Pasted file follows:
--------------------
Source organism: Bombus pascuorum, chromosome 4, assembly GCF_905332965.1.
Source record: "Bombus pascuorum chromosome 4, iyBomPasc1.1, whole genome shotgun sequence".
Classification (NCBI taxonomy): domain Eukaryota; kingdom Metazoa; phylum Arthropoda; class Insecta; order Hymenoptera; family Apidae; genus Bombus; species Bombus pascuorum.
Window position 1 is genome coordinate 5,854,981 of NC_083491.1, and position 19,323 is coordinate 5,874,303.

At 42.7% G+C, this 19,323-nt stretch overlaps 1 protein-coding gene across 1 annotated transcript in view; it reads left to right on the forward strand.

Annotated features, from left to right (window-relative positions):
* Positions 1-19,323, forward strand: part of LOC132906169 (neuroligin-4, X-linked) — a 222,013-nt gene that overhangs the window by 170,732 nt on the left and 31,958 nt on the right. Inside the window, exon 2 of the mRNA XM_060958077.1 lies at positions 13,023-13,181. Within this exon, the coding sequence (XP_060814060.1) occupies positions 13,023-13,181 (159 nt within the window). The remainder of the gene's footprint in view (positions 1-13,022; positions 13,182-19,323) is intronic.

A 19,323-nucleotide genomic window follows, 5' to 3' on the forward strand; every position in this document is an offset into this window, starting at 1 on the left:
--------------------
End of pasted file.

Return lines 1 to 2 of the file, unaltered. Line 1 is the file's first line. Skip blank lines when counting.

Source organism: Bombus pascuorum, chromosome 4, assembly GCF_905332965.1.
Source record: "Bombus pascuorum chromosome 4, iyBomPasc1.1, whole genome shotgun sequence".